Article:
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Hyundai i30 2013 Review


The i30 Premium has a two-piece panoramic sun roof, the light from which adds a feeling of space inside the cabin. A spoiler is positioned where the roof meets the rear window. The Hyundai emblem houses a reversing camera which improves the limited rear view through a small back window.

The usual connectivity is on hand with AUX, USB and iPod/iPhone input and Bluetooth with hands-free phone and audio streaming.


The latest Hyundai i30 Elite and Premium models now has the SUNA Traffic Channel, a digital information service that broadcasts detailed information about traffic congestion and other road conditions.

The handy traffic avoiding service is now available in Brisbane, Sydney, Melbourne, Canberra, Adelaide, Perth and on the Gold Coast and will later expand to other areas.

At motorway speeds our road test i30 CRDi had fuel consumption in the five to six litres per hundred kilometres range. This increased to eight to nine litres per hundred in hard stop-start traffic motoring.


With room for five people, if they are not overly wide, the Premium i30’s cabin has a modern mix of quality hard and soft surfaces. The driver enjoys a 10-way power seat, plus heating.

Instruments are made easy to read with sports-style layout and blue back lighting. The Hyundai engine fires up via a start/stop button, while an electronic park brake makes life simpler.

Hyundai is running hot in the styling stakes at the moment and everyone who commented on the shape of the i30 turbo-diesel we have just tested loved its shape.


It’s not just about looks, the Hyundai i30 has been recognised as ‘one of the safest in the small-car category’ by ANCAP (Australasian New Car Assessment Program), being awarded the maximum five-star safety rating.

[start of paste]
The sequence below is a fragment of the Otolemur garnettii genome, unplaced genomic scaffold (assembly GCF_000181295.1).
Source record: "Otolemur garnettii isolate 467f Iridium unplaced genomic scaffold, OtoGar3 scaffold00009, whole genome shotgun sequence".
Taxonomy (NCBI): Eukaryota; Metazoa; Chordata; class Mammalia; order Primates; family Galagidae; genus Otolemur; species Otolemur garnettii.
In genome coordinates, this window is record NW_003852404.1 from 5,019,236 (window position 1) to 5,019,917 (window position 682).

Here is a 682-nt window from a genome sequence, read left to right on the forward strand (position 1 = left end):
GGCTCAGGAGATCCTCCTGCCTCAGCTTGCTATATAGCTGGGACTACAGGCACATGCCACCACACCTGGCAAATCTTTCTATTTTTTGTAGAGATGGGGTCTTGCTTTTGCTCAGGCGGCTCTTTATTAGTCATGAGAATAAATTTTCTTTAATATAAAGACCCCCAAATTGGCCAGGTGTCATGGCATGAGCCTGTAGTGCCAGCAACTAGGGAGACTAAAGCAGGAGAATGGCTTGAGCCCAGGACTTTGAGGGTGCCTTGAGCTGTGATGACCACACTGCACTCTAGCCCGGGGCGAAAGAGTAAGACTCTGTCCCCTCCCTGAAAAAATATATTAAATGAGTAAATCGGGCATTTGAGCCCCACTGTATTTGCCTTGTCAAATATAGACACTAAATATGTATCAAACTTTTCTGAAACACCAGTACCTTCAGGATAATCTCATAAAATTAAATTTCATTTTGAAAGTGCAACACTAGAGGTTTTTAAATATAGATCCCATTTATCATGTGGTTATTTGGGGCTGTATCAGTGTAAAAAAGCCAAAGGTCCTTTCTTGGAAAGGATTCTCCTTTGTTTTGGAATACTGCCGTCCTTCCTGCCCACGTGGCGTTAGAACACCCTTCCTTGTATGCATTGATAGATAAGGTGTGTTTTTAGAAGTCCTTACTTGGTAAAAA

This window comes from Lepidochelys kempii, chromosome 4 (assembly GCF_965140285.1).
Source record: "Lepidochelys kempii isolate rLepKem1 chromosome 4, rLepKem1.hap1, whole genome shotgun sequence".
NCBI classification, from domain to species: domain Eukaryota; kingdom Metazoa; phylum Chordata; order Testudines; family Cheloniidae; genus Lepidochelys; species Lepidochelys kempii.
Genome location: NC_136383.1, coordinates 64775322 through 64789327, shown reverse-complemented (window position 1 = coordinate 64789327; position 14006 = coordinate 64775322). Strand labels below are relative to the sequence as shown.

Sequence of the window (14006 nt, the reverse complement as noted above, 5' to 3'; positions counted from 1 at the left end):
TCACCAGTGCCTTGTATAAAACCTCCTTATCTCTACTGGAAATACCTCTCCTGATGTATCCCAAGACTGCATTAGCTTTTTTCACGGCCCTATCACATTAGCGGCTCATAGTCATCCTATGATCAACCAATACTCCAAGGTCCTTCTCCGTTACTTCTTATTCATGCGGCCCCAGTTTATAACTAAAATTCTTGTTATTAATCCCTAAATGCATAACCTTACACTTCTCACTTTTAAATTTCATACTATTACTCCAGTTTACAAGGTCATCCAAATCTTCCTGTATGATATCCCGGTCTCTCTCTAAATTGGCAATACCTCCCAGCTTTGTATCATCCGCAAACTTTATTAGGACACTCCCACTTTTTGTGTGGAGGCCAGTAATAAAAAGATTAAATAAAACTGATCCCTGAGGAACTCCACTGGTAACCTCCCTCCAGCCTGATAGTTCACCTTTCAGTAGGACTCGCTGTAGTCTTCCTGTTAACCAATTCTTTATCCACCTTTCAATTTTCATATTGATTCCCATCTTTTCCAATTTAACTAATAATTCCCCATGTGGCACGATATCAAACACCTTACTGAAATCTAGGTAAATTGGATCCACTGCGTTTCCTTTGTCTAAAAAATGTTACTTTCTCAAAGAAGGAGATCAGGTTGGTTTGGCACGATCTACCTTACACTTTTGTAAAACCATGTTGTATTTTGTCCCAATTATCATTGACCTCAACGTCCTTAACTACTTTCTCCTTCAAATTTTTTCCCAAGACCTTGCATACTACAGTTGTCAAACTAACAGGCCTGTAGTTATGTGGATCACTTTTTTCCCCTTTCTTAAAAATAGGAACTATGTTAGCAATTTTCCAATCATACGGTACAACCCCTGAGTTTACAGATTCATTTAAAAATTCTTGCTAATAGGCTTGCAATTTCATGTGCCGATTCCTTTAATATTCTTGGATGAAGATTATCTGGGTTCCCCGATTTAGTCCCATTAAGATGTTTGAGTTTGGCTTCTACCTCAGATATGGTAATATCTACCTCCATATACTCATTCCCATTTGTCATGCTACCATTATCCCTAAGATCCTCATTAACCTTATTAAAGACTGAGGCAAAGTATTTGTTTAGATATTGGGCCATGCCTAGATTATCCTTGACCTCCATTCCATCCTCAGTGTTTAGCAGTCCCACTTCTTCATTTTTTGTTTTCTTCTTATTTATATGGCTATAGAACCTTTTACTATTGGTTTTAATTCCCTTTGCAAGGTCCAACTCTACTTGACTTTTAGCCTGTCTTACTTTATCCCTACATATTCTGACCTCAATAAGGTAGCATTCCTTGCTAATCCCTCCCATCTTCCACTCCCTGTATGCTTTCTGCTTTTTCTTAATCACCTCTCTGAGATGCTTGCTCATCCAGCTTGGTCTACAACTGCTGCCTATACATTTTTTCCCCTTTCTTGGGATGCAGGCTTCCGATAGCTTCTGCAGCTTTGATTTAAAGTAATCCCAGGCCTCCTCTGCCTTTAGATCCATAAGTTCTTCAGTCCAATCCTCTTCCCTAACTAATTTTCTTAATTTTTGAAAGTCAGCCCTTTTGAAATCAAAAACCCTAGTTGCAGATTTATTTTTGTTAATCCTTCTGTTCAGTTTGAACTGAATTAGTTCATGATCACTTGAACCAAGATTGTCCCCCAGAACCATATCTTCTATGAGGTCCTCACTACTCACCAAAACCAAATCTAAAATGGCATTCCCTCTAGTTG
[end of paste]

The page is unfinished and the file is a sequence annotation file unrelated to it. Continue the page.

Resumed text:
Seven airbags and rear parking sensors standard across the range, plus a full suite of standard active safety technology including ESC, TCS, ABS, EBD and BAS ensure the Hyundai i30 is on a par with many much more expensive passenger vehicles.


The suspension and steering have been especially tuned for Australian conditions, which only adds to the Hyundai i30’s appeal.

The driver can dial up one of three steering modes with Flex Steer. In this interesting system ‘Normal’ provides a balance between steering input and feedback, making it ideal for the majority of roads; ‘Comfort’ reduces the weight of steering, allowing for effortless manoeuvring and more relaxed driving; ‘Sport’ increases steering weight and feedback for maximum driver involvement.

Given the nature of a car like this we have decided to run one of the all-new Hyundai i30 CRDi models for an extended test, probably for about three months, and will report back on what it’s like to live with on an ongoing basis. Stay tuned.

Hyundai i30 CRDi Premium
Price: from $32,590
Warranty: 5 years
Engine: 1.6-litre, 4-cylinder diesel, 94kW/260Nm
Transmission: 6-speed sports automatic, FWD 
Thirst: 5.6L/100Km, 147g/km CO2

Pricing guides

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Range and Specs

Active 1.8L, ULP, 6 SP MAN $6,200 – 9,570 2013 Hyundai I30 2013 Active Pricing and Specs
Active 1.6 Crdi 1.6L, Diesel, 6 SP MAN $7,000 – 10,780 2013 Hyundai I30 2013 Active 1.6 Crdi Pricing and Specs
Elite 1.8L, ULP, 6 SP MAN $7,200 – 11,220 2013 Hyundai I30 2013 Elite Pricing and Specs
Elite 1.6 Crdi 1.6L, Diesel, 6 SP AUTO $8,900 – 13,420 2013 Hyundai I30 2013 Elite 1.6 Crdi Pricing and Specs